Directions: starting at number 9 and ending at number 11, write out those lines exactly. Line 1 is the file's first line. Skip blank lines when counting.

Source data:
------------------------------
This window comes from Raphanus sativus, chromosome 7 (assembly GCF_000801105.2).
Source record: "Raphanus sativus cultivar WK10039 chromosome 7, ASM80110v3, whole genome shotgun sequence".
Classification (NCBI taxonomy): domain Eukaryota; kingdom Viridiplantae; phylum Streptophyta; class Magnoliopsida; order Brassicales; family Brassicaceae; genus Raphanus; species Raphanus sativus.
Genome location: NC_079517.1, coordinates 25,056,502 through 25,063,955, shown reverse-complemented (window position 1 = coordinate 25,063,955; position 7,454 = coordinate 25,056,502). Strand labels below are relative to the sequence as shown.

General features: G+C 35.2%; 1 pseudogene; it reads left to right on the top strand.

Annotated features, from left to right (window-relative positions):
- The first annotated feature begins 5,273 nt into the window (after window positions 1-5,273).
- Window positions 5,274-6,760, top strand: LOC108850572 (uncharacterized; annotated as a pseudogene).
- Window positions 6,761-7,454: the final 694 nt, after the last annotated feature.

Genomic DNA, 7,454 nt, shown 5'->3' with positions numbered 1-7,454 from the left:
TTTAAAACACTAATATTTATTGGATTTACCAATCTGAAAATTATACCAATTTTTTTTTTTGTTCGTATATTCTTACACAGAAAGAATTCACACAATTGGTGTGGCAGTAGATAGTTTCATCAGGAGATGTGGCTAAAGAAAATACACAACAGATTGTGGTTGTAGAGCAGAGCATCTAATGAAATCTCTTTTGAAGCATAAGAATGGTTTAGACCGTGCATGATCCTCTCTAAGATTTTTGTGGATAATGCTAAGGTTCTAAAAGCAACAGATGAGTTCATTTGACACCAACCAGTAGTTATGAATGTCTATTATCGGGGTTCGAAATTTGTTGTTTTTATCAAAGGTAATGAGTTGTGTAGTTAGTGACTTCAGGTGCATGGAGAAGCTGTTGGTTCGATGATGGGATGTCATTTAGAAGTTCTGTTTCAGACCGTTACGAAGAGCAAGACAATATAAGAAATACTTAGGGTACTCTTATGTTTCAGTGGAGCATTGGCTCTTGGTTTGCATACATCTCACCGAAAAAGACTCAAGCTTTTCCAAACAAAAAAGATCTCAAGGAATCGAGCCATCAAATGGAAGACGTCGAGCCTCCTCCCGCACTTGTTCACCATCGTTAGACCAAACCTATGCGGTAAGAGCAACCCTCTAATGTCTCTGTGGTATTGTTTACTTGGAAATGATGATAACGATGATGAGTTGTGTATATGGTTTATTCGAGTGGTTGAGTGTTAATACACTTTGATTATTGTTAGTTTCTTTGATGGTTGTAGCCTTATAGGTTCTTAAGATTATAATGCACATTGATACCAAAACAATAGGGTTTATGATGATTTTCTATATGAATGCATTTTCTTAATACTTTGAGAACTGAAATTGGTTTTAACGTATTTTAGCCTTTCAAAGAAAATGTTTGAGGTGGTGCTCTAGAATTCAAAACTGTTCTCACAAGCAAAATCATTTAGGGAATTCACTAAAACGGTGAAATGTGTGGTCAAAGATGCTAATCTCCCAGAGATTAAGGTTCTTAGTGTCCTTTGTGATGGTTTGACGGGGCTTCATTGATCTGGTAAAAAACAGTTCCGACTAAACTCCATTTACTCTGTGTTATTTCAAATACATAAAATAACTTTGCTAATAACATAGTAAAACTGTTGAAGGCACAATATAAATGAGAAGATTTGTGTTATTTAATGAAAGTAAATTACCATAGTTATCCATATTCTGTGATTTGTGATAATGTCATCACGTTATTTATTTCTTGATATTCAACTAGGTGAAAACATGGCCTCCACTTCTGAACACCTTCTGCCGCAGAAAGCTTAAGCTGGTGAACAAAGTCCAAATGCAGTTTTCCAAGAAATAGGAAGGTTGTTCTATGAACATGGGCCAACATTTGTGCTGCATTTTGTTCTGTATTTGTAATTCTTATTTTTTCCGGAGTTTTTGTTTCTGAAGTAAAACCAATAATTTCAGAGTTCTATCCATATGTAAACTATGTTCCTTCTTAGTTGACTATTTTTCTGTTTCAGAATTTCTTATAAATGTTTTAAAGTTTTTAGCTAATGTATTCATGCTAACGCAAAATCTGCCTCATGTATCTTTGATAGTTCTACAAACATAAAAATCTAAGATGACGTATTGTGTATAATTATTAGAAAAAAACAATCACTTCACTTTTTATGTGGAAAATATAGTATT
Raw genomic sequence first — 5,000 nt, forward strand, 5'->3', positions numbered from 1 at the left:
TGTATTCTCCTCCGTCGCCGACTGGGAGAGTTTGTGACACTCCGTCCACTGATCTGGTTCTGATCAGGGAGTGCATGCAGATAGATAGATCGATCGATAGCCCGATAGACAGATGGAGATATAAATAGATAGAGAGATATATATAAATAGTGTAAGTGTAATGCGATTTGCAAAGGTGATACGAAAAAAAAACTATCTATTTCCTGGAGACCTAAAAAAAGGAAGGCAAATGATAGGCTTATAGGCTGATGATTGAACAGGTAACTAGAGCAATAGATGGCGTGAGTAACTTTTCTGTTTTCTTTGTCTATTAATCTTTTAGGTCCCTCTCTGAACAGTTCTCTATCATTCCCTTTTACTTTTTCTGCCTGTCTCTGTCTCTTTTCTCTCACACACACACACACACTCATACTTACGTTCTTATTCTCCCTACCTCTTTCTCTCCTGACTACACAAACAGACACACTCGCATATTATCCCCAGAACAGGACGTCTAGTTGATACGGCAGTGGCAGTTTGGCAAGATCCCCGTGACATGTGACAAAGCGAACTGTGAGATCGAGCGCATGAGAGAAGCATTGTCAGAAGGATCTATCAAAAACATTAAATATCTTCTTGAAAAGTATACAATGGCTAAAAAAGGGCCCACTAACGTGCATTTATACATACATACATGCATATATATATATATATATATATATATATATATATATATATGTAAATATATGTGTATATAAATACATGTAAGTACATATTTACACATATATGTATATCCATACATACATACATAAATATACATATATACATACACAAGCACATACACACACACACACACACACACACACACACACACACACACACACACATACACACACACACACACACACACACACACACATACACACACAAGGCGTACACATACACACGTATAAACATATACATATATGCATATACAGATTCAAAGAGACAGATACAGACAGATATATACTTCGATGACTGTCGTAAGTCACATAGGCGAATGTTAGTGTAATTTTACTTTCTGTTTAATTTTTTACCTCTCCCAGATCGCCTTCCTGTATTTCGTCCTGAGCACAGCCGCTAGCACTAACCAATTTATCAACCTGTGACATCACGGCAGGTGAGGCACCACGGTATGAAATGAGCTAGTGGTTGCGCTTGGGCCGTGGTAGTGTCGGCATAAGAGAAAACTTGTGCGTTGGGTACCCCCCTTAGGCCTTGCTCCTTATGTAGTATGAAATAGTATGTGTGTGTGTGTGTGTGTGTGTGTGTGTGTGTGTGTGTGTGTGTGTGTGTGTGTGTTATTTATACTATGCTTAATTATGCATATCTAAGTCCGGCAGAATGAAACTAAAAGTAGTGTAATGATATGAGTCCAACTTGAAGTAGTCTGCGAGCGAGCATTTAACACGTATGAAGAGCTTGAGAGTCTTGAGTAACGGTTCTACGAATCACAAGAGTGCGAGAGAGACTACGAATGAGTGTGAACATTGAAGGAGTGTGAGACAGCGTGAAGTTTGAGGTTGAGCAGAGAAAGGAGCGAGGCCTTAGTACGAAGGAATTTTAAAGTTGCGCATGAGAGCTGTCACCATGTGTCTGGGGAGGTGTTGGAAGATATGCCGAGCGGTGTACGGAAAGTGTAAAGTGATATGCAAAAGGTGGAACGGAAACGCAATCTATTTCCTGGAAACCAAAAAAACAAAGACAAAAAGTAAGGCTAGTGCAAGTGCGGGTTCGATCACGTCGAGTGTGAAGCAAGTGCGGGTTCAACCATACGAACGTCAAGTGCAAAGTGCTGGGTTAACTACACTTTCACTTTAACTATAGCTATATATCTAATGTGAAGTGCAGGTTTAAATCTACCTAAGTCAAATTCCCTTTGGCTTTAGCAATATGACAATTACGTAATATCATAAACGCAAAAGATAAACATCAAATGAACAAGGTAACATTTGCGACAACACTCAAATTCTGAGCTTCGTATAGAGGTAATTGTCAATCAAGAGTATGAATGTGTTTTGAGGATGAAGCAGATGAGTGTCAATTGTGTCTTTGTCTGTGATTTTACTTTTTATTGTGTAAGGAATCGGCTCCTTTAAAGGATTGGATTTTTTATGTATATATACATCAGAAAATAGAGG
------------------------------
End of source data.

- Window positions 6,761-7,454: the final 694 nt, after the last annotated feature.

Genomic DNA, 7,454 nt, shown 5'->3' with positions numbered 1-7,454 from the left:
TTTAAAACACTAATATTTATTGGATTTACCAATCTGAAAATTATACCAATTTTTTTTTTTGTTCGTATATTCTTACACAGAAAGAATTCACACAATTGGTGTGGCAGTAGATAGTTTCATCAGGAGATGTGGCTAAAGAAAATACACAACAGATTGTGGTTGTAGAGCAGAGCATCTAATGAAATCTCTTTTGAAGCATAAGAATGGTTTAGACCGTGCATGATCCTCTCTAAGATTTTTGTGGATAATGCTAAGGTTCTAAAAGCAACAGATGAGTTCATTTGACACCAACCAGTAGTTATGAATGTCTATTATCGGGGTTCGAAATTTGTTGTTTTTATCAAAGGTAATGAGTTGTGTAGTTAGTGACTTCAGGTGCATGGAGAAGCTGTTGGTTCGATGATGGGATGTCATTTAGAAGTTCTGTTTCAGACCGTTACGAAGAGCAAGACAATATAAGAAATACTTAGGGTACTCTTATGTTTCAGTGGAGCATTGGCTCTTGGTTTGCATACATCTCACCGAAAAAGACTCAAGCTTTTCCAAACAAAAAAGATCTCAAGGAATCGAGCCATCAAATGGAAGACGTCGAGCCTCCTCCCGCACTTGTTCACCATCGTTAGACCAAACCTATGCGGTAAGAGCAACCCTCTAATGTCTCTGTGGTATTGTTTACTTGGAAATGATGATAACGATGATGAGTTGTGTATATGGTTTATTCGAGTGGTTGAGTGTTAATACACTTTGATTATTGTTAGTTTCTTTGATGGTTGTAGCCTTATAGGTTCTTAAGATTATAATGCACATTGATACCAAAACAATAGGGTTTATGATGATTTTCTATATGAATGCATTTTCTTAATACTTTGAGAACTGAAATTGGTTTTAACGTATTTTAGCCTTTCAAAGAAAATGTTTGAGGTGGTGCTCTAGAATTCAAAACTGTTCTCACAAGCAAAATCATTTAGGGAATTCACTAAAACGGTGAAATGTGTGGTCAAAGATGCTAATCTCCCAGAGATTAAGGTTCTTAGTGTCCTTTGTGATGGTTTGACGGGGCTTCATTGATCTGGTAAAAAACAGTTCCGACTAAACTCCATTTACTCTGTGTTATTTCAAATACATAAAATAACTTTGCTAATAACATAGTAAAACTGTTGAAGGCACAATATAAATGAGAAGATTTGTGTTATTTAATGAAAGTAAATTACCATAGTTATCCATATTCTGTGATTTGTGATAATGTCATCACGTTATTTATTTCTTGATATTCAACTAGGTGAAAACATGGCCTCCACTTCTGAACACCTTCTGCCGCAGAAAGCTTAAGCTGGTGAACAAAGTCCAAATGCAGTTTTCCAAGAAATAGGAAGGTTGTTCTATGAACATGGGCCAACATTTGTGCTGCATTTTGTTCTGTATTTGTAATTCTTATTTTTTCCGGAGTTTTTGTTTCTGAAGTAAAACCAATAATTTCAGAGTTCTATCCATATGTAAACTATGTTCCTTCTTAGTTGACTATTTTTCTGTTTCAGAATTTCTTATAAATGTTTTAAAGTTTTTAGCTAATGTATTCATGCTAACGCAAAATCTGCCTCATGTATCTTTGATAGTTCTACAAACATAAAAATCTAAGATGACGTATTGTGTATAATTATTAGAAAAAAACAATCACTTCACTTTTTATGTGGAAAATATAGTATT